Alibaba Leverages Tech To Strengthen IP Protection As China Makes Progress

Alibaba Group released an intellectual property report yesterday to highlight its brand-protection efforts. The report shows that 96% of proactively removed listings eliminated before a single sale took place, and rights holder takedown requests declined 32% year-over-year, a result of the e-commerce giant’s contineous efforts to strenghthen IP protection on its online retail platforms.

Other achievements include the number of listings removed in response to consumer reports of suspected counterfeits dropped 70% year-on-year. Offline collaborations with brands and law enforcement resulted in more arrests and the closure of more illicit facilities than 2018. In addition, 96% of removal requests submitted through Alibaba’s Intellectual Property Protection Platform (IPP Platform) during business days processed within 24 hours.

Alibaba, as the world’s largest e-commerce operator, is further strengthening its IP protections while China makes continuous improvements on this area. Over the past decade, China has implemented and executed many intiatives to boslter IP protection, including mitigating local judicial protectionism, increasing damage awards in IP ligitation, and creating a fair legal environment for foreign IP.

Alibaba has leveraged its technology capabilities to curb IP infringement include setting up an IPP Platform, which allows brands to submit online requests to protect their IPR. This platform was upgraded in 2018 to give brands the ability to track the full complaint process and counter-notices submitted by merchants.

Alibaba has been using image and semantic recognition algorithms, real-time monitoring and interception, bio-identification and algorithms to detect abnormal merchant behavior as a way to fight infringing listings on its platforms.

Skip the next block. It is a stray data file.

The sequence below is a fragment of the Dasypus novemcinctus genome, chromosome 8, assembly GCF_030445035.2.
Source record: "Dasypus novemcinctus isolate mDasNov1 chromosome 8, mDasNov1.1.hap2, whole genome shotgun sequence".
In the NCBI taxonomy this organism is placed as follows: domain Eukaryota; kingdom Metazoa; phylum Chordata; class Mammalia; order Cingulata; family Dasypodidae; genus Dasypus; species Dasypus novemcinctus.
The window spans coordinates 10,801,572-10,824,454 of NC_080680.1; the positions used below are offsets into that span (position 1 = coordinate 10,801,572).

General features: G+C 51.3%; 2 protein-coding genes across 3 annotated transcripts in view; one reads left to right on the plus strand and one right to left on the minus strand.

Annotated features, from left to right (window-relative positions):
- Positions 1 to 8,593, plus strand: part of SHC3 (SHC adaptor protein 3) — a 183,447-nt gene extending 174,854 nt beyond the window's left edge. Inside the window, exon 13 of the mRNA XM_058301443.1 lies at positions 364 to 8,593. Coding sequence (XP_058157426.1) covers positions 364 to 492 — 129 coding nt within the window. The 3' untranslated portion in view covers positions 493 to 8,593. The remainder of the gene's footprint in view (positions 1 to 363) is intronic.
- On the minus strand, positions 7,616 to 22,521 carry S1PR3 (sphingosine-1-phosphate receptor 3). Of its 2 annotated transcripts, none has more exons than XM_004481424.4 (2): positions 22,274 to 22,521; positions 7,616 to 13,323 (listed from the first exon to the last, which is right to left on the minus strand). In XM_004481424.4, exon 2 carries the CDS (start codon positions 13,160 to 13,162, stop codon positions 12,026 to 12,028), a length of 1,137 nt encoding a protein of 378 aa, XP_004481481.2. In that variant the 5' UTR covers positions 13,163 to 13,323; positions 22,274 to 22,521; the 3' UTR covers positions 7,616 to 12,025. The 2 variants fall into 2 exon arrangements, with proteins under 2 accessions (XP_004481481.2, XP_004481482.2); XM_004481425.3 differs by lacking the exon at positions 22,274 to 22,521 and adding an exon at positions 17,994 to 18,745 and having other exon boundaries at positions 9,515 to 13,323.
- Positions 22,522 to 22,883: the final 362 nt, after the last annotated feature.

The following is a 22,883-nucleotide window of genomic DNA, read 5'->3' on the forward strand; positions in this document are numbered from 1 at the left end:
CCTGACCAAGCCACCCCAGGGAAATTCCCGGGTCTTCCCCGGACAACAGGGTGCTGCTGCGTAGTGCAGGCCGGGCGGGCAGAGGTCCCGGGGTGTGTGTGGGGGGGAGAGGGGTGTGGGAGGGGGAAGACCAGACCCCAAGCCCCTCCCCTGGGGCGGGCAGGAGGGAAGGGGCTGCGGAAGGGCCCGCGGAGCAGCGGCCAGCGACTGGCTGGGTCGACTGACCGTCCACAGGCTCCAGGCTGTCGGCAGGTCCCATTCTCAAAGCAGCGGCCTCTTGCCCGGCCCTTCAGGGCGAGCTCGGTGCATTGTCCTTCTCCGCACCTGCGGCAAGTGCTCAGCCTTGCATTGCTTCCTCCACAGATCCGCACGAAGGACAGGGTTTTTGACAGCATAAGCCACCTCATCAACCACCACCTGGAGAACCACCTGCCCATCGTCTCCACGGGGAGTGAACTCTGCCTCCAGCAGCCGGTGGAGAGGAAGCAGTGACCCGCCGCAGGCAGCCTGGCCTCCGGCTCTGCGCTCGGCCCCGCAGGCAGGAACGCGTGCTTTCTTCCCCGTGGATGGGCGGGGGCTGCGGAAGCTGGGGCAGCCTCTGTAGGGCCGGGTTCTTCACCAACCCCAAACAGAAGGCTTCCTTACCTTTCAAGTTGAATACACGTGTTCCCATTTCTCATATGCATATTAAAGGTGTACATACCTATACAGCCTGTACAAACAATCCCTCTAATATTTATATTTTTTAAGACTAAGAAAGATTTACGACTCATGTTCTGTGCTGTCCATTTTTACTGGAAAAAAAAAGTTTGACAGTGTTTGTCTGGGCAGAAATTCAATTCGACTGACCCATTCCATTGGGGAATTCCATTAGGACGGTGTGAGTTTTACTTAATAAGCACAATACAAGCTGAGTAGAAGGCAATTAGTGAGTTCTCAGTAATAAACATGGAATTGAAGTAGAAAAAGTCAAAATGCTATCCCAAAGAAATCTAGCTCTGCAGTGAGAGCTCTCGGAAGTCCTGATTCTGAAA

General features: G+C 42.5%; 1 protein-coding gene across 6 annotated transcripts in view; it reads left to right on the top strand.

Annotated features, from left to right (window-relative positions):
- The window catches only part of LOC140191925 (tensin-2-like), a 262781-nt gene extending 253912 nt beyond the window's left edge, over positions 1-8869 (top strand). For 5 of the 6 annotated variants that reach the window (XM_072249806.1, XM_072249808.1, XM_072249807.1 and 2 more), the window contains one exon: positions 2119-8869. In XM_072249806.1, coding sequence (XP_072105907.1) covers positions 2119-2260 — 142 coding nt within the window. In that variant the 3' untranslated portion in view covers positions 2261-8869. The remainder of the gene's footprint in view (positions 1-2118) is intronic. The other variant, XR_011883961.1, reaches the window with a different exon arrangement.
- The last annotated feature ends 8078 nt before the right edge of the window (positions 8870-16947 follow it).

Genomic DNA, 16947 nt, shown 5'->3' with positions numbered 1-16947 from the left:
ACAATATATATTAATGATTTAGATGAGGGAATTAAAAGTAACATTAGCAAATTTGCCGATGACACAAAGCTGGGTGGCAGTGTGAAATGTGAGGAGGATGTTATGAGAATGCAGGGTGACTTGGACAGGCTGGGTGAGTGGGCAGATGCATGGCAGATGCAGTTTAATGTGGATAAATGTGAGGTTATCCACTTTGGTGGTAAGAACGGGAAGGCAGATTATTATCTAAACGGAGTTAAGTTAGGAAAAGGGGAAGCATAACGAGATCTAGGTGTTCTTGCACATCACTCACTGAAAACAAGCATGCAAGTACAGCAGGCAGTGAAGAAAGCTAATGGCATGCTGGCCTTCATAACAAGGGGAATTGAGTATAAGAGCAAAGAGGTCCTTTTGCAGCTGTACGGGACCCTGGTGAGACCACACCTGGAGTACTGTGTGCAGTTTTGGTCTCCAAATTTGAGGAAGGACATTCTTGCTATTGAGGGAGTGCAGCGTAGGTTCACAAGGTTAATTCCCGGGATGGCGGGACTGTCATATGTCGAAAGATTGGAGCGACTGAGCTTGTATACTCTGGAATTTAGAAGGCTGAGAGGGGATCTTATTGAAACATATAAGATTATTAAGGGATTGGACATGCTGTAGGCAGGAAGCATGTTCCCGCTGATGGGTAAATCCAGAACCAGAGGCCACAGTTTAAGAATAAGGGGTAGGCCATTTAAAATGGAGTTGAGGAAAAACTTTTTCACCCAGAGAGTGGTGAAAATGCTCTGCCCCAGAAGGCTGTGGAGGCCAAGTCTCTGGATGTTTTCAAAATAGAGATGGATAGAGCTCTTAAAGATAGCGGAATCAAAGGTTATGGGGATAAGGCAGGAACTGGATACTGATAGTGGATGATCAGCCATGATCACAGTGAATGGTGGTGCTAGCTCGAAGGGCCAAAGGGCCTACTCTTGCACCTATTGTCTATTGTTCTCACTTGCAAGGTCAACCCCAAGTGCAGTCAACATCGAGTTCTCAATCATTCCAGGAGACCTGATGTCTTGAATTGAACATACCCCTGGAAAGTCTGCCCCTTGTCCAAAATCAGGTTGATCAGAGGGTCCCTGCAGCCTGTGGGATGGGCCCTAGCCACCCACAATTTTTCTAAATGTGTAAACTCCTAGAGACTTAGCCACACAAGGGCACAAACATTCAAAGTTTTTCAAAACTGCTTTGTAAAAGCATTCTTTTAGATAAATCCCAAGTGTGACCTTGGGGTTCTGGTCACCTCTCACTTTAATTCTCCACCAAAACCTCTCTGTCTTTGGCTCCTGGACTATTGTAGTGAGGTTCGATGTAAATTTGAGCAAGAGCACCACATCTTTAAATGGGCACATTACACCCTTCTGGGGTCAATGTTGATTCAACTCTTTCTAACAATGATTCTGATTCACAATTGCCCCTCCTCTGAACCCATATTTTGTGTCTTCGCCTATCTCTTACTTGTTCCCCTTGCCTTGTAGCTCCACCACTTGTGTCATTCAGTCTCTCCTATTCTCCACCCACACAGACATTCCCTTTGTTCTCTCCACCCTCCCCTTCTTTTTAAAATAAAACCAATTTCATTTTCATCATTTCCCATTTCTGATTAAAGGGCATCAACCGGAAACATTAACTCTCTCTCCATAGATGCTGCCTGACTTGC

In 2018, the company also started to analyze emotional and semantic patterns in comment fields of listings and negative consumer feedback to merchants as leads for further investigation; analyzed user traffic and merchant transactions to better detect suspicious activity.

In 2018, the company continued to complement its online governance with offline investigations. Engagement with law enforcement expanded to 31 provinces, regions and municipalities across China and provided 1,634 IP-related leads. This contributed to the arrest of 1,953 criminal suspects and the closure of 1,542 facilities involved in the manufacturing and distribution of illicit goods. The total value of these cases was estimated at RMB 7.9 billion.

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Nina Xiang is the co-founder and managing editor overseeing editorial content and product development at CMN. Before founding CMN in 2011, Nina worked at BusinessWeek magazine in Beijing and Institutional Investor magazine in New York, writing about business and financial services. While in New York, she also served as part-time correspondent for Shanghai's financial television channel, China Business Network, as well as China Radio International, China's national English-language radio network.